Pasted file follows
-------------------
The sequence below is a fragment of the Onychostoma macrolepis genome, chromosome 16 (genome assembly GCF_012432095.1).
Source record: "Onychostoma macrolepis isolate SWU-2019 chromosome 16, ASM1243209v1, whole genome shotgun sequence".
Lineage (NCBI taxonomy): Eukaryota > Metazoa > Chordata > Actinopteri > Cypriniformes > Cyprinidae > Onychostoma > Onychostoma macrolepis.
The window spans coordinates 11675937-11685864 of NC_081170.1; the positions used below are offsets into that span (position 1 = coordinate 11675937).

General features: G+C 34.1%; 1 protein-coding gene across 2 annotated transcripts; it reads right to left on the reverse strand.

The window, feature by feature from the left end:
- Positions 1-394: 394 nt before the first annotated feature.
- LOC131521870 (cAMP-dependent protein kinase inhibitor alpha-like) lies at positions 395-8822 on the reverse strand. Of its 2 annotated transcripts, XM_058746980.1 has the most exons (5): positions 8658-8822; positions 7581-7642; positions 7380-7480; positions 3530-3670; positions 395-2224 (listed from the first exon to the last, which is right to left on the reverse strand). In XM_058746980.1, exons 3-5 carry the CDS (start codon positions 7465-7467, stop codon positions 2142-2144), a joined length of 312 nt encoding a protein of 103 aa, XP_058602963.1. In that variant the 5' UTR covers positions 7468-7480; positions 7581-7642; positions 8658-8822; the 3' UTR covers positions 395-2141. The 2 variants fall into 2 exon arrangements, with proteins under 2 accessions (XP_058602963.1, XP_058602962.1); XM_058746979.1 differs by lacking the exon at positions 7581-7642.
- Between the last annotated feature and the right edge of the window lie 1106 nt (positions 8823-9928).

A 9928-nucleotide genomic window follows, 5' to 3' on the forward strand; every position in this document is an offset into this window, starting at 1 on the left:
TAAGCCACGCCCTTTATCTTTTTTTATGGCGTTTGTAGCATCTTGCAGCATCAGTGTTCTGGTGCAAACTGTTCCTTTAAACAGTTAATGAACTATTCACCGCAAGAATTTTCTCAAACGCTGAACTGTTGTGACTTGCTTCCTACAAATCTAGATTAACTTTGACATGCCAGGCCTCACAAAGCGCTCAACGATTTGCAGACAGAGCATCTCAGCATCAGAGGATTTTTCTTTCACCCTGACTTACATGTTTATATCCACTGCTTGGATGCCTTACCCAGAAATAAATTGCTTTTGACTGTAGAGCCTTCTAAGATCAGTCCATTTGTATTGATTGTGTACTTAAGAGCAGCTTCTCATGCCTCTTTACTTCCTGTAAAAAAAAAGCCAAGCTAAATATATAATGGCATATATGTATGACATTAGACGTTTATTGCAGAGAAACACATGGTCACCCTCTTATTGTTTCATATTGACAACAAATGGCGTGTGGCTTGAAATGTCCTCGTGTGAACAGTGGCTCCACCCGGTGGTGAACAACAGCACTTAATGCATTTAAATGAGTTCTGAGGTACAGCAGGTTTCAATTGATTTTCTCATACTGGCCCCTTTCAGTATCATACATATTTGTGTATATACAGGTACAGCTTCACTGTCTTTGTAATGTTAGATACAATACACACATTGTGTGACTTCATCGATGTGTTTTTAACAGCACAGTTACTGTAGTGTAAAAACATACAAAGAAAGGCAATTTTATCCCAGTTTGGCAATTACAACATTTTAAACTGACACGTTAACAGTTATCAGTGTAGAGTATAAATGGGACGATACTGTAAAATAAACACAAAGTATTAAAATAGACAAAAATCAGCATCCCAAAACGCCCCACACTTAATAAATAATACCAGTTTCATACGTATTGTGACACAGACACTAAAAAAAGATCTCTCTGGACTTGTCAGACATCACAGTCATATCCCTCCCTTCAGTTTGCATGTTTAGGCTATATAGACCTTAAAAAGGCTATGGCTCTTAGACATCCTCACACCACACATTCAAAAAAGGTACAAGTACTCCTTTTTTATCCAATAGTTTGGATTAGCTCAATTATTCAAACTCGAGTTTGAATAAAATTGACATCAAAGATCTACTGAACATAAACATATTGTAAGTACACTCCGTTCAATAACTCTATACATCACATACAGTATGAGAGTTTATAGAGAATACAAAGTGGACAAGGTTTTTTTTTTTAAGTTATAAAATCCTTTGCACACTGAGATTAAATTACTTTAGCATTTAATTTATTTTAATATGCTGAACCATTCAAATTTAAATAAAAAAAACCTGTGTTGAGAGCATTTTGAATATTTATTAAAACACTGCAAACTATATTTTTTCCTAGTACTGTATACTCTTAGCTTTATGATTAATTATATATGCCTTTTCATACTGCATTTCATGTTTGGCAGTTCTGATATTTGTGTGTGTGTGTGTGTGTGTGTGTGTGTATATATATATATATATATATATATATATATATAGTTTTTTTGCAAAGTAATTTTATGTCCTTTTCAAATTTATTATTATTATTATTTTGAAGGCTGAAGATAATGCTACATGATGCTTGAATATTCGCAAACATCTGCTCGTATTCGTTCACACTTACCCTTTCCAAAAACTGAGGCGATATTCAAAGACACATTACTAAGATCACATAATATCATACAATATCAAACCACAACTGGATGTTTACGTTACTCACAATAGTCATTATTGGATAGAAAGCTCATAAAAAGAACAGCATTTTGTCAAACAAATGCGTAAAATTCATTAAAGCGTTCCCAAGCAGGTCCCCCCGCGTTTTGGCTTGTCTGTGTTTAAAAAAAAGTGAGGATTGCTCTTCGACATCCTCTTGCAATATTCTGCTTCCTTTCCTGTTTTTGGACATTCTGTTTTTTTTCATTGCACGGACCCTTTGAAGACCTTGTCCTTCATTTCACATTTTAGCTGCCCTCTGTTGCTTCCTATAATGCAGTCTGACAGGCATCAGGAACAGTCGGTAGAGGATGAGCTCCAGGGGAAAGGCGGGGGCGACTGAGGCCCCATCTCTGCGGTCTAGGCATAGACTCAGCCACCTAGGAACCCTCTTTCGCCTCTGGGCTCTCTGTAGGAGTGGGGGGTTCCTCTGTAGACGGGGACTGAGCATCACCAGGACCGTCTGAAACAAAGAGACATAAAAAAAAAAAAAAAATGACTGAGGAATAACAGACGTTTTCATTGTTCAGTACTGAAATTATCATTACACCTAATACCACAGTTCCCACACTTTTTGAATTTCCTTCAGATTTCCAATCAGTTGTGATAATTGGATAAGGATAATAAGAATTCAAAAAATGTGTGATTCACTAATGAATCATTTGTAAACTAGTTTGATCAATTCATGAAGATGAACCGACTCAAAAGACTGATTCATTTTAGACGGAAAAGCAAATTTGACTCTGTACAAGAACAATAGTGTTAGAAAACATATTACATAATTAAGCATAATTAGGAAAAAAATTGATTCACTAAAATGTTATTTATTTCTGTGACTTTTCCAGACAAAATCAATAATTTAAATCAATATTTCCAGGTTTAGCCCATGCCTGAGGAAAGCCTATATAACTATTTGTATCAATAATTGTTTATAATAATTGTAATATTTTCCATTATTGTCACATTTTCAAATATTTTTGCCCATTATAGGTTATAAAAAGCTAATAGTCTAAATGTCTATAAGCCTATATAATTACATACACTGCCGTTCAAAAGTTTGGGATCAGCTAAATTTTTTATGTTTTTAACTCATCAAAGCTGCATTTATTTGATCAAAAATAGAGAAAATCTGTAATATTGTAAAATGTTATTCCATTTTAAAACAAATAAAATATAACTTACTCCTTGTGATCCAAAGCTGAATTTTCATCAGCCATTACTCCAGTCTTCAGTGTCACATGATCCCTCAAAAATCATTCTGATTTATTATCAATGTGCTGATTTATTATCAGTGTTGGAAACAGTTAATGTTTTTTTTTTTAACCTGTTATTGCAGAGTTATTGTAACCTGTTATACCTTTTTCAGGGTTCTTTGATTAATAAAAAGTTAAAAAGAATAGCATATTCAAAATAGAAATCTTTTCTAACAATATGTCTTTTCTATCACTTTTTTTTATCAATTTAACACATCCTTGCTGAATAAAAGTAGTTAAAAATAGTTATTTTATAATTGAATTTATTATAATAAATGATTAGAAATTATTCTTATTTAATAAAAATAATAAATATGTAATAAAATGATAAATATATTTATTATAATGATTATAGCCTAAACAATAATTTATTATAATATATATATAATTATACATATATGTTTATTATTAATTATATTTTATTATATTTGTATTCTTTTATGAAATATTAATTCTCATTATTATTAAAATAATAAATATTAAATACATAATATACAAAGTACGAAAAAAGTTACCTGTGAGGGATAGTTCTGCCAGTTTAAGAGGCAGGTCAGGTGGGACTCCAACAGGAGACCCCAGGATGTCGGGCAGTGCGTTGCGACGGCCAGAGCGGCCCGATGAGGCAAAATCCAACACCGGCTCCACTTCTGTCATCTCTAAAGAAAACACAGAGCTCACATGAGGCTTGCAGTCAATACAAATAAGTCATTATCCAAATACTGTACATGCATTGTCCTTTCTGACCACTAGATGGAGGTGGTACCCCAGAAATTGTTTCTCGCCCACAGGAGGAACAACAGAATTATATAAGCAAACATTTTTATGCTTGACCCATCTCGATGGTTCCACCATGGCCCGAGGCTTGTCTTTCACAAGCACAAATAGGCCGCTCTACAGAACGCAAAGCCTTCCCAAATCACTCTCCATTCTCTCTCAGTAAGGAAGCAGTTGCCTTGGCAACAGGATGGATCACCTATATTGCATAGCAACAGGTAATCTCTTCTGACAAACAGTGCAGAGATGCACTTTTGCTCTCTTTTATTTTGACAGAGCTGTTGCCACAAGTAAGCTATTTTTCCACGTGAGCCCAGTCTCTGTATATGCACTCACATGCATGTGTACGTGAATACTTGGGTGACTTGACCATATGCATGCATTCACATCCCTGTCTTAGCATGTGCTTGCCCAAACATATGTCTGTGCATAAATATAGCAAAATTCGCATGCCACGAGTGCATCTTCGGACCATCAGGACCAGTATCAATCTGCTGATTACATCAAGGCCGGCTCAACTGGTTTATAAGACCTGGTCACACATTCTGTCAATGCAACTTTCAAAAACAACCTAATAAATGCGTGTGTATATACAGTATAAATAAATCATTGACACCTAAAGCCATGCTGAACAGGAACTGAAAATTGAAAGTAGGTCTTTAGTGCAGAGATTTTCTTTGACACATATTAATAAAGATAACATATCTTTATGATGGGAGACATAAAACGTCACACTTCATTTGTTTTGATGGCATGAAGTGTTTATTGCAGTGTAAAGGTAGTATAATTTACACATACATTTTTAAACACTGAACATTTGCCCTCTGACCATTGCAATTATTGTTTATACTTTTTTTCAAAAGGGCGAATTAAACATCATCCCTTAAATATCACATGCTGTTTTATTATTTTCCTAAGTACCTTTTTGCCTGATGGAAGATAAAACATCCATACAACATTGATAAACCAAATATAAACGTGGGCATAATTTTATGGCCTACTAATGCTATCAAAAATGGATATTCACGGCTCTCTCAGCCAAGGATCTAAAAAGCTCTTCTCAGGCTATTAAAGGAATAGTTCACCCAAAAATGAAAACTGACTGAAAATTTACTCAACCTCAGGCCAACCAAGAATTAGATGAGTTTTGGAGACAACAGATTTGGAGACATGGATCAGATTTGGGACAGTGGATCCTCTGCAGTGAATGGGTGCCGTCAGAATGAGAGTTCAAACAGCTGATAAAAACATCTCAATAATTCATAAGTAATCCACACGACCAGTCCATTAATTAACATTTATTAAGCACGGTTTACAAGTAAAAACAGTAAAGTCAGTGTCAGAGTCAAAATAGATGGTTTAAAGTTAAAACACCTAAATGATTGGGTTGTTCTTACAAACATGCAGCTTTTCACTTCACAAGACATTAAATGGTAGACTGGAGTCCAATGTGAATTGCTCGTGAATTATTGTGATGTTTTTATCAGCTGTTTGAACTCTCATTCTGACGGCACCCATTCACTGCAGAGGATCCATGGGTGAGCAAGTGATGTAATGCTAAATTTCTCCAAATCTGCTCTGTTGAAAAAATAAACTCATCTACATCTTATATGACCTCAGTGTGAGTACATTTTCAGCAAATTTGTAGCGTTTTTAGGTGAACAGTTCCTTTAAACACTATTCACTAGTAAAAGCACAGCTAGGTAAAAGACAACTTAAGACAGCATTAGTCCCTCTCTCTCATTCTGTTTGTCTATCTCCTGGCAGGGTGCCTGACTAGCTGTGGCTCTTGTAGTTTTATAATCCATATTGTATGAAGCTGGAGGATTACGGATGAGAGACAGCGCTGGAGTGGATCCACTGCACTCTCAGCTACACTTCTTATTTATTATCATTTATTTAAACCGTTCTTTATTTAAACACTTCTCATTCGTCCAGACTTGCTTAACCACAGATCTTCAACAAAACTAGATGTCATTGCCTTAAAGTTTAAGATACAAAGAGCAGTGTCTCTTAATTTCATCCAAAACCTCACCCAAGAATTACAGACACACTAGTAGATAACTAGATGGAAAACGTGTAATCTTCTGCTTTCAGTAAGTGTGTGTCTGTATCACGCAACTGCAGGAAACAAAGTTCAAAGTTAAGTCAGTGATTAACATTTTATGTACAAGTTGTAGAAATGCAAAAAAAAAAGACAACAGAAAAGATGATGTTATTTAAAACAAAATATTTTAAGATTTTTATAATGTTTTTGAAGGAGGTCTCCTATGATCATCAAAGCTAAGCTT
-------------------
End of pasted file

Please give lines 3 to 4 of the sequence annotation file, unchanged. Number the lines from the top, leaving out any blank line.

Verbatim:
Lineage (NCBI taxonomy): Eukaryota > Metazoa > Chordata > Actinopteri > Cypriniformes > Cyprinidae > Onychostoma > Onychostoma macrolepis.
The window spans coordinates 11675937-11685864 of NC_081170.1; the positions used below are offsets into that span (position 1 = coordinate 11675937).